Aljosa Asanovic seems genuinely mystified by Australian football. The former Croatian international, who has played professional football in seven countries, cannot understand why there are only ten clubs in the A-League.
He is confused by the complex player points system of the second-tier National Premier Leagues. He is perplexed by the absence of promotion and relegation between the A-League and the NPL. And he is unsure why Melbourne Victory were considered the A-League champions this season, even though Sydney FC finished 14 points on top of the ladder.
Most of all, he is frustrated by the limited time he has with his semi-professional players at Melbourne Knights, many of whom juggle full-time jobs and a football career in the NPL.
“I want to talk to my players about their life,” Asanovic said. “Not only about football.”
Despite the challenges, however, he is keen to adapt and to learn. For Asanovic, 52, there is a nice symmetry in returning to Australia.
The last time he was here, in 2001, he played his last professional game during a guest stint for Sydney United in the National Soccer League. Now, 17 years later, he is leading Melbourne Knights in his first job as a head coach.
These two Croatian-Australian clubs will forever mark the end of one chapter of his football career, and the beginning of another.
Yet Asanovic has returned to Australia at a time of change and uncertainty within the local Croatian football community. Sydney United are celebrating their 60th anniversary this year, but there has been tension between the junior and senior arms of the club in recent times.
In Victoria, three Croatian clubs - Melbourne Knights, St Albans Saints, and North Geelong Warriors - are coming off a very difficult season in 2017.
Yet the most obvious change since 2001 is that the old NSL has been replaced by the A-League, leading to a situation where Sydney United and Melbourne Knights have been demoted to the second-tier NPL with no prospect of ever returning to the national stage.
“In 2001, so many crowds, so many people in the stadium,” Asanovic remembered. “Now? Everything change. I don’t know why. Maybe the Croatian people lose the patience in the football, or the community?”
The decline of these two Croatian-Australian clubs has prefigured a decline in top-quality Croatian-Australian players.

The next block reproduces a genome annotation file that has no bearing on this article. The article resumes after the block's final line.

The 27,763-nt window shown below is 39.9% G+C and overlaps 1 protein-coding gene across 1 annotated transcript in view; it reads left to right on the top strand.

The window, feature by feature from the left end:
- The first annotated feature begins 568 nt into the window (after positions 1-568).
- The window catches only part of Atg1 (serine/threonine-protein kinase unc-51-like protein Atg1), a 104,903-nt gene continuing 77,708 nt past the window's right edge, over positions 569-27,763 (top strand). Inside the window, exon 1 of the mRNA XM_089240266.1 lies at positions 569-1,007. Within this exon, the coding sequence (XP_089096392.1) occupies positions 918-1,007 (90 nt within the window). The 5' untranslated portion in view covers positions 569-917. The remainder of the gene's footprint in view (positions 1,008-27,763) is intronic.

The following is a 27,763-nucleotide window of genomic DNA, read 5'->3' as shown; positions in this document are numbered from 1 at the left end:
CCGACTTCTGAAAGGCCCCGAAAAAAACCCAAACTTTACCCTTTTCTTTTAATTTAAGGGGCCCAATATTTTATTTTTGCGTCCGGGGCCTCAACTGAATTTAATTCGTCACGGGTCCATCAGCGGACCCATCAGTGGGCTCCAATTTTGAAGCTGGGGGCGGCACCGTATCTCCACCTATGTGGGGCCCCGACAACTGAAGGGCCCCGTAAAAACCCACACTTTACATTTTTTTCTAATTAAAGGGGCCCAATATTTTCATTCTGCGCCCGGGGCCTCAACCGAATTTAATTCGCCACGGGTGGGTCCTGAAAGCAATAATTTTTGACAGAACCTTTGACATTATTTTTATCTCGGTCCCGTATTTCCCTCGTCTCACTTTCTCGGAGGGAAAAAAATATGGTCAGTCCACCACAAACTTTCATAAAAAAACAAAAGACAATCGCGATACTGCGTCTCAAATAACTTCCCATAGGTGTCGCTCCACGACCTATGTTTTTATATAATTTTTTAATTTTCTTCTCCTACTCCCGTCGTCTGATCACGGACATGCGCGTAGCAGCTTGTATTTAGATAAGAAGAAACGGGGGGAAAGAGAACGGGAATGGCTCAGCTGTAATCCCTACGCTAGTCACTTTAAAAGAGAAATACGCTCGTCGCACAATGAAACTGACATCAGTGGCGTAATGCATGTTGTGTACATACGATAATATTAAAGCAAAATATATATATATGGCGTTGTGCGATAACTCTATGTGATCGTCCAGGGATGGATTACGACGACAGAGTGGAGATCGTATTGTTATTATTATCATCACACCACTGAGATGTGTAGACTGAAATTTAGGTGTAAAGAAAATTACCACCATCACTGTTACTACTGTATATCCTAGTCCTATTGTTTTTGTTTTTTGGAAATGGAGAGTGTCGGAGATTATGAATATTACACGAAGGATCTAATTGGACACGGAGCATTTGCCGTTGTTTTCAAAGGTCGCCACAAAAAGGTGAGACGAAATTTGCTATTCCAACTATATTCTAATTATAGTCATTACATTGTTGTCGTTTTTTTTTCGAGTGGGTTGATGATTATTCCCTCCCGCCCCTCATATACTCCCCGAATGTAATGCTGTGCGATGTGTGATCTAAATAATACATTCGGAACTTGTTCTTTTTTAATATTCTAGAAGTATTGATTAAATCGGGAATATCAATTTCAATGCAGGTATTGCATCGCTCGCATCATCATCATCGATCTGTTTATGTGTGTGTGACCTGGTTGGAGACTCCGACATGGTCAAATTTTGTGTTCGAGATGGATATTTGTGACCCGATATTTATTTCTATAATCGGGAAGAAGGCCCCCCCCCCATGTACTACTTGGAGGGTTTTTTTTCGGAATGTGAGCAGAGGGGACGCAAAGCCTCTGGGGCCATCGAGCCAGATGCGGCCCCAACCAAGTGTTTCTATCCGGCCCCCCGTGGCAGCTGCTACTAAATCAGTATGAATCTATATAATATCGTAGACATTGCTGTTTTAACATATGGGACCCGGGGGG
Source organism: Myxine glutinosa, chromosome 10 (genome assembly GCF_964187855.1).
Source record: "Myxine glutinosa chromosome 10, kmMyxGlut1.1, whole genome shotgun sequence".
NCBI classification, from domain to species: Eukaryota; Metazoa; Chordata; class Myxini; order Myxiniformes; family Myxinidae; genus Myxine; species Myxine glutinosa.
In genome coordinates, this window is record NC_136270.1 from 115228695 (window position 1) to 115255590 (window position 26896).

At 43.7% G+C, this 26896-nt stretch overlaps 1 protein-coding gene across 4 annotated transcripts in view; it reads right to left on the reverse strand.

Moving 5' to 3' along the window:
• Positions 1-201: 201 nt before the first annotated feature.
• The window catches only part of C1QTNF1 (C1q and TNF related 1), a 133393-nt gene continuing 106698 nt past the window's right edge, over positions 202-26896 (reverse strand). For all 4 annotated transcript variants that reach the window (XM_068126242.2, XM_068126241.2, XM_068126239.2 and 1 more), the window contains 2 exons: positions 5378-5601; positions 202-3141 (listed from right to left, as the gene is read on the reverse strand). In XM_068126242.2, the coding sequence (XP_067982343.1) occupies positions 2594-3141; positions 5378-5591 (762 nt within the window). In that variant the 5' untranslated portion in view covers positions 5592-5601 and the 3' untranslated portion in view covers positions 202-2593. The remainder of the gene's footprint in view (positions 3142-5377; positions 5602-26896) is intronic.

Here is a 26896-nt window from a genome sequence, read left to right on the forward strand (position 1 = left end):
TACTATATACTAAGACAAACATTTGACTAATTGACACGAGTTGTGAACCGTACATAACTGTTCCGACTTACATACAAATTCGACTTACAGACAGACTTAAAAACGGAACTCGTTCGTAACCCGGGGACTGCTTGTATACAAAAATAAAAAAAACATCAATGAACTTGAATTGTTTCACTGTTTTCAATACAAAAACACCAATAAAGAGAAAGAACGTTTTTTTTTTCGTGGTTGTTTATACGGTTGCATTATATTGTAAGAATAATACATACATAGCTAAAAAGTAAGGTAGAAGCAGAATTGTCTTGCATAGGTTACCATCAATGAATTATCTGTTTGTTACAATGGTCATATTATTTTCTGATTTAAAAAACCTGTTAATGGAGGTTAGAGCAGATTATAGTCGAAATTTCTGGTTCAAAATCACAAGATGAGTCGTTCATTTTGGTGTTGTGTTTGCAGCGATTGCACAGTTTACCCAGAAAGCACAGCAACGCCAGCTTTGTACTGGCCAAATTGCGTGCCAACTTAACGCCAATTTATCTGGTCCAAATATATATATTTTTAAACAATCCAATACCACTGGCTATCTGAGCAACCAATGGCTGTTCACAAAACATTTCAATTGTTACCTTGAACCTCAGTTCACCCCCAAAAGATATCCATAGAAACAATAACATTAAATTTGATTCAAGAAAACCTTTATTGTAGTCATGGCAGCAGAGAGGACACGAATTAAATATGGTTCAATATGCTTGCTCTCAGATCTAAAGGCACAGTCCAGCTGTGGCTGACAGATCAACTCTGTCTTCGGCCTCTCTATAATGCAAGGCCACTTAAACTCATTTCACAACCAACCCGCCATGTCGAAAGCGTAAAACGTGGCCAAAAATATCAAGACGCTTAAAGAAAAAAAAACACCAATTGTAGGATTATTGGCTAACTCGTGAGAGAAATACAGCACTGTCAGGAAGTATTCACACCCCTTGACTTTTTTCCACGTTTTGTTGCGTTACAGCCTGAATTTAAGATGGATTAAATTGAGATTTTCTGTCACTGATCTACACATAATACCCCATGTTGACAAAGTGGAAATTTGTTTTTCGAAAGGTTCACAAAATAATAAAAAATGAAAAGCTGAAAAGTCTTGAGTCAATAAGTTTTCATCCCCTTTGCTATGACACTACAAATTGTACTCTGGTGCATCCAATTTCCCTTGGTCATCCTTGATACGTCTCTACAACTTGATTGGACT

For the 2018 FIFA World Cup, just four Croatian-Australians have been selected in the 26-man provisional Socceroos squad: Mile Jedinak, Matt Jurman, Tomi Juric, and Fran Karacic. None are certain starters, and Karacic, 21, has never set foot in Australia. Moreover, there isn’t a single Croatian-Australian currently playing in the top leagues of Europe.
These days, Australian football fans are just as likely to see Croatians off the field as they are on it. Where once they were the players, now they are coaches, such as Ante Milicic, David Zdrilic, Zeljko Kalac and Tony Popovic; the journalists, such as the Herald Sun’s David Davutovic and the Guardian’s Ante Jukic; the television analysts, such as Mark Rudan, Lucy Zelic, Ned Zelic, and Mark Bosnich; and the administrators, such as John Didulica, the chief executive of Professional Footballers Australia.
In other words, their role has shifted from a physical one, to an intellectual one. In some ways, this mirrors a wider social change in the community, as the children and grandchildren of working-class migrants are receiving tertiary education and moving into white collar jobs.
According to Jure Dragovic, the president of the Croatian Soccer Association of Australia, there are three major factors contributing to this change: the problems of youth development in Australia generally; the assimilation and gentrification of the Croatian-Australian community; and the decline of Melbourne Knights and Sydney United since the end of the NSL.